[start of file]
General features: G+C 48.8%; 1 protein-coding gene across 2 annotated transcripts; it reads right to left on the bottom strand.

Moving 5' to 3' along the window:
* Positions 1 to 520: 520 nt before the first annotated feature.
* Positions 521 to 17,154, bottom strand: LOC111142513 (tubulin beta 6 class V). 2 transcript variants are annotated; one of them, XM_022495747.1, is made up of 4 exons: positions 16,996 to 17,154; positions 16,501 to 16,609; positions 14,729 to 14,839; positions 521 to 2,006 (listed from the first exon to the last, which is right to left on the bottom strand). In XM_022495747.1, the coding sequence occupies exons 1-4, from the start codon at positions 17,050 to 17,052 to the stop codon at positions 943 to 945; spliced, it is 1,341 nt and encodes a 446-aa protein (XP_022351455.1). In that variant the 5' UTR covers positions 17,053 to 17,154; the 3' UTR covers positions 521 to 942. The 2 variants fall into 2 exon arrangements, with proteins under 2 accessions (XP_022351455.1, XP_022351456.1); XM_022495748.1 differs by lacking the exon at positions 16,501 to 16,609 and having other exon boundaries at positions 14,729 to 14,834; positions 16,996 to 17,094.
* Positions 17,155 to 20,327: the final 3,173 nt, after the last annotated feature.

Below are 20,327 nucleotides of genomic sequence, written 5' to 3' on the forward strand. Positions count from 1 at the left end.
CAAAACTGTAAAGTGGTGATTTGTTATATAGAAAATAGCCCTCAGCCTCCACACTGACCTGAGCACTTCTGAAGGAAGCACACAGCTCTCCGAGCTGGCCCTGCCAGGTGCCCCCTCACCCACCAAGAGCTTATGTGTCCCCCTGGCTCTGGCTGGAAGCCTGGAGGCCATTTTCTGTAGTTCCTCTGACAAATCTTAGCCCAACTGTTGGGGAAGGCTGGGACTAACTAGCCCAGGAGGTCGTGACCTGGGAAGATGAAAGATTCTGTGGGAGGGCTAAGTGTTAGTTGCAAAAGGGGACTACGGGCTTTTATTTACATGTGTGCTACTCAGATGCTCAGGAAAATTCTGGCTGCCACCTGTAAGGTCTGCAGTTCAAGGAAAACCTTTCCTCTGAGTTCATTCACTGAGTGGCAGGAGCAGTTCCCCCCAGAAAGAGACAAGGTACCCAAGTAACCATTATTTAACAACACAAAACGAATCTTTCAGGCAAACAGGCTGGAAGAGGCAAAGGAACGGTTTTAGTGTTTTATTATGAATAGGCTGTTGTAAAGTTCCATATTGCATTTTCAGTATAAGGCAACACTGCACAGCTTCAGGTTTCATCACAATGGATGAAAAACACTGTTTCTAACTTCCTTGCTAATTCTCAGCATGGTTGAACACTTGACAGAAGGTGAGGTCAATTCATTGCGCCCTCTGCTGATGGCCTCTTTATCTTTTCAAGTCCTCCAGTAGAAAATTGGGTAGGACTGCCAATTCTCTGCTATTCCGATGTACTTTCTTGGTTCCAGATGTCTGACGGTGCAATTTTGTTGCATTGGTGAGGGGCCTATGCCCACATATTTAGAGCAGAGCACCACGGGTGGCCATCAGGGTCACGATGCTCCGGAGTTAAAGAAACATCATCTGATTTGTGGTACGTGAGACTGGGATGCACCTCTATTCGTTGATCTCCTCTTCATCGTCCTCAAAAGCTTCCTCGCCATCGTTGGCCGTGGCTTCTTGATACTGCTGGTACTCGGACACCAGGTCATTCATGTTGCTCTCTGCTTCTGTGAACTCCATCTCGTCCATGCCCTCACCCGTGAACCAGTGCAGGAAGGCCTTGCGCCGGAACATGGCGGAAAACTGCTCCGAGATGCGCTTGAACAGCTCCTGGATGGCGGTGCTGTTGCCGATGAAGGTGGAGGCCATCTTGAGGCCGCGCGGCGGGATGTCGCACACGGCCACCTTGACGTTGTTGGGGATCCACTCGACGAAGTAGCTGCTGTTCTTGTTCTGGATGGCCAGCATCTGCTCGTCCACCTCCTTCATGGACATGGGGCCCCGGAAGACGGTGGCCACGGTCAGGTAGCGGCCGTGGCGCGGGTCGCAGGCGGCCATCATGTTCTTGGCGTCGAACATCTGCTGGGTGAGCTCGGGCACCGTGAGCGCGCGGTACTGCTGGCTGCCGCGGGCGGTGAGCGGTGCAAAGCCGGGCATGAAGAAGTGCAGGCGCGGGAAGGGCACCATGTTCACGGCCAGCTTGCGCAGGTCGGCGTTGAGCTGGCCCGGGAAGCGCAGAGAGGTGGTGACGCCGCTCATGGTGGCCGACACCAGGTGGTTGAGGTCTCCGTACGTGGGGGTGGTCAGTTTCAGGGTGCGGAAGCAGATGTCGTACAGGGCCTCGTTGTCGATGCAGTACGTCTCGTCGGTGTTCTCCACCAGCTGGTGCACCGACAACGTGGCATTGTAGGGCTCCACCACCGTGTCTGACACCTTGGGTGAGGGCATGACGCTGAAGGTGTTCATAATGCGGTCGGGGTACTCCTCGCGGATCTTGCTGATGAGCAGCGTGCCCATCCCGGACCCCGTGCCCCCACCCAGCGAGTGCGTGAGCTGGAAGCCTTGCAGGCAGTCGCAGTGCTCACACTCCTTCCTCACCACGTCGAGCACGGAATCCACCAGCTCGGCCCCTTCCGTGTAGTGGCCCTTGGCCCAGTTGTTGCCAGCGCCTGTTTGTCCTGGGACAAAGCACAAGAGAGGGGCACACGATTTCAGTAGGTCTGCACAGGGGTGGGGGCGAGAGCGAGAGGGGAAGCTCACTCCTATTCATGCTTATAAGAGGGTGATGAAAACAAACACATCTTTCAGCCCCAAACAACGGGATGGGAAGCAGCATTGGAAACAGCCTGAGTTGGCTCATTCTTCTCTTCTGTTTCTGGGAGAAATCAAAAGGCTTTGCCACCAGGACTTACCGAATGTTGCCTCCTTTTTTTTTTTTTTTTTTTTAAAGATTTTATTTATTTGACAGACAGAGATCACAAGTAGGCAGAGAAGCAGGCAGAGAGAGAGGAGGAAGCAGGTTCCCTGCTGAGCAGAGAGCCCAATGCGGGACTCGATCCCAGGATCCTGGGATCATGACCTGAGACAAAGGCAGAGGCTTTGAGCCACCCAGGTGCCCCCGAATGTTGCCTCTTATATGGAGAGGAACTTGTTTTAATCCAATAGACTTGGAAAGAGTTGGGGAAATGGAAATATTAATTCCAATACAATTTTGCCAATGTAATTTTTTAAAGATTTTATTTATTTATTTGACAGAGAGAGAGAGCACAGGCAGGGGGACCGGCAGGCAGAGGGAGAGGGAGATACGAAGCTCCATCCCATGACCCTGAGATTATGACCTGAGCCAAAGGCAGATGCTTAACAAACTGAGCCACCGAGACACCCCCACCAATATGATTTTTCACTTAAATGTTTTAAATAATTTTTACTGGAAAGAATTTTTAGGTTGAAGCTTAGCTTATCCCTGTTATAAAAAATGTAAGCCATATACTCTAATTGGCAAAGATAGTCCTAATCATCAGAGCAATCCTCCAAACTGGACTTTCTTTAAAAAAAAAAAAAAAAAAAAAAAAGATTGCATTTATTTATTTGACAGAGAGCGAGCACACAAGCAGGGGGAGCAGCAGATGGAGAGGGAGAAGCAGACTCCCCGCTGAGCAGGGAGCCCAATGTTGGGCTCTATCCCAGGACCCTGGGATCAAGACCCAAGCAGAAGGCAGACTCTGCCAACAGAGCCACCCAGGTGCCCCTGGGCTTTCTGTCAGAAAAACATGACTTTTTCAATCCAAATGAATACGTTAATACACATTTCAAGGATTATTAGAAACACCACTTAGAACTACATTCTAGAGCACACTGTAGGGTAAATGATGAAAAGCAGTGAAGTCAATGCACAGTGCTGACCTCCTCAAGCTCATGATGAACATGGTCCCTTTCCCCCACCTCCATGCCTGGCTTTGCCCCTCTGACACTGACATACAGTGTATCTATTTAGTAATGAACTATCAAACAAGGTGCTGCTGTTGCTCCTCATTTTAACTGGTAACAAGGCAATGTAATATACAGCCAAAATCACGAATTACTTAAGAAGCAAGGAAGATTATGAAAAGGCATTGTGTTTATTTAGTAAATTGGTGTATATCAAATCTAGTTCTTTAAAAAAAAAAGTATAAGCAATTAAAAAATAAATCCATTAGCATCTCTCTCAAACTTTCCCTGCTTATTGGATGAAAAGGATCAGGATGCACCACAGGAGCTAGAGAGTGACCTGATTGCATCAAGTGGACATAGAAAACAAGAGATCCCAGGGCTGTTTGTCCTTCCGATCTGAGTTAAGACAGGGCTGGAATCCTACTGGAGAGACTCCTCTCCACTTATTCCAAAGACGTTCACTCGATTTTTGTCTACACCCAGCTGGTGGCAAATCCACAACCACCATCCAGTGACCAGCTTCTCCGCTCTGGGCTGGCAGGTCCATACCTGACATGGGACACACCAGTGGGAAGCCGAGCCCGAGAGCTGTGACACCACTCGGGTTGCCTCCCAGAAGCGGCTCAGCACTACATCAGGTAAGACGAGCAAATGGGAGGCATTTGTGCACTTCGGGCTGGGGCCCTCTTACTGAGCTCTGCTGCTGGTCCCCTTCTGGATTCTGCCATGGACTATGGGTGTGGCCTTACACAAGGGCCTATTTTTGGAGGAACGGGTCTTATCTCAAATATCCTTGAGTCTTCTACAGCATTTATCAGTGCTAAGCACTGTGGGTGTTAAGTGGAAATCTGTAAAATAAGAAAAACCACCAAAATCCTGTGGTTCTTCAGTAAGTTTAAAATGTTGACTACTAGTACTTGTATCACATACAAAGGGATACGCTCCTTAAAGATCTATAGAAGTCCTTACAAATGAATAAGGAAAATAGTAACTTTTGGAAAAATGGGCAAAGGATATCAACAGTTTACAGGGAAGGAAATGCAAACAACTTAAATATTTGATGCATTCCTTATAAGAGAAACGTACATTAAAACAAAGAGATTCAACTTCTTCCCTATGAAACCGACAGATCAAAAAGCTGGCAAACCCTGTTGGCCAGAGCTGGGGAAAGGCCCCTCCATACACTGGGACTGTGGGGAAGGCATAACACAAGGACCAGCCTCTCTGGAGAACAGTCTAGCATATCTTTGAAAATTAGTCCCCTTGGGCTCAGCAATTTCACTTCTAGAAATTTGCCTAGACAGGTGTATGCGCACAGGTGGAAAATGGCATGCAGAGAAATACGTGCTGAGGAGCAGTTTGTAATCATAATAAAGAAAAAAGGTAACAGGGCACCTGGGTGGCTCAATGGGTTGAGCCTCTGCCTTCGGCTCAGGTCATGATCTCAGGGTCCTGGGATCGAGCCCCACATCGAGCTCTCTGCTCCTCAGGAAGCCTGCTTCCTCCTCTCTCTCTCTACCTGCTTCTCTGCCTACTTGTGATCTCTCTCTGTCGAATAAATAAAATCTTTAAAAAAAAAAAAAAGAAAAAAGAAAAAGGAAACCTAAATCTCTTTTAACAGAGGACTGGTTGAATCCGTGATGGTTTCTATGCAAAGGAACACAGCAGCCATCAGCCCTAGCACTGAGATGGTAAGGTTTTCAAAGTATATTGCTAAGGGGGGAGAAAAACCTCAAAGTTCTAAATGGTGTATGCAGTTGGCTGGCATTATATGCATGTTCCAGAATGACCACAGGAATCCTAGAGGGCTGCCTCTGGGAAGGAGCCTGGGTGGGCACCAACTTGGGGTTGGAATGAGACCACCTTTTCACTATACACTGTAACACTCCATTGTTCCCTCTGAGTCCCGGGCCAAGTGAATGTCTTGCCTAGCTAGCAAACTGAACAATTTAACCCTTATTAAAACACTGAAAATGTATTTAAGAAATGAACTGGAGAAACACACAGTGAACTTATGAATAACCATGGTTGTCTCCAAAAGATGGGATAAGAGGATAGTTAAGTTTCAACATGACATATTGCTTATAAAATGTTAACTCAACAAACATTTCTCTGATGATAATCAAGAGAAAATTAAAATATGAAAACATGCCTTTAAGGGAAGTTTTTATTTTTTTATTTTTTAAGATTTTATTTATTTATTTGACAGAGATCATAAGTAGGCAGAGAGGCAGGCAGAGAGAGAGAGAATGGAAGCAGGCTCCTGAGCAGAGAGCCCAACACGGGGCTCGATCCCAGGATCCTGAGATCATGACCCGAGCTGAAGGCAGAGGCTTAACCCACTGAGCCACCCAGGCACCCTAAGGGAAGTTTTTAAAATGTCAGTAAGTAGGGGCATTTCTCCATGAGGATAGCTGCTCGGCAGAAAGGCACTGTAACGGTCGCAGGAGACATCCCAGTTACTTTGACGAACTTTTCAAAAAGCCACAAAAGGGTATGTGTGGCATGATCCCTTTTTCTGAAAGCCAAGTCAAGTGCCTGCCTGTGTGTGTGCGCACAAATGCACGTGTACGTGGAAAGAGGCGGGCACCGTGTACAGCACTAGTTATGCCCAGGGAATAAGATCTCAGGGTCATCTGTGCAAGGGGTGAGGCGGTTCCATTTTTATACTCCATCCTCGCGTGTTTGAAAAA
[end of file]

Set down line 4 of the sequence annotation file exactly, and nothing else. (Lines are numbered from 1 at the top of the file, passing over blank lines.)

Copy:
* Positions 521 to 17,154, bottom strand: LOC111142513 (tubulin beta 6 class V). 2 transcript variants are annotated; one of them, XM_022495747.1, is made up of 4 exons: positions 16,996 to 17,154; positions 16,501 to 16,609; positions 14,729 to 14,839; positions 521 to 2,006 (listed from the first exon to the last, which is right to left on the bottom strand). In XM_022495747.1, the coding sequence occupies exons 1-4, from the start codon at positions 17,050 to 17,052 to the stop codon at positions 943 to 945; spliced, it is 1,341 nt and encodes a 446-aa protein (XP_022351455.1). In that variant the 5' UTR covers positions 17,053 to 17,154; the 3' UTR covers positions 521 to 942. The 2 variants fall into 2 exon arrangements, with proteins under 2 accessions (XP_022351455.1, XP_022351456.1); XM_022495748.1 differs by lacking the exon at positions 16,501 to 16,609 and having other exon boundaries at positions 14,729 to 14,834; positions 16,996 to 17,094.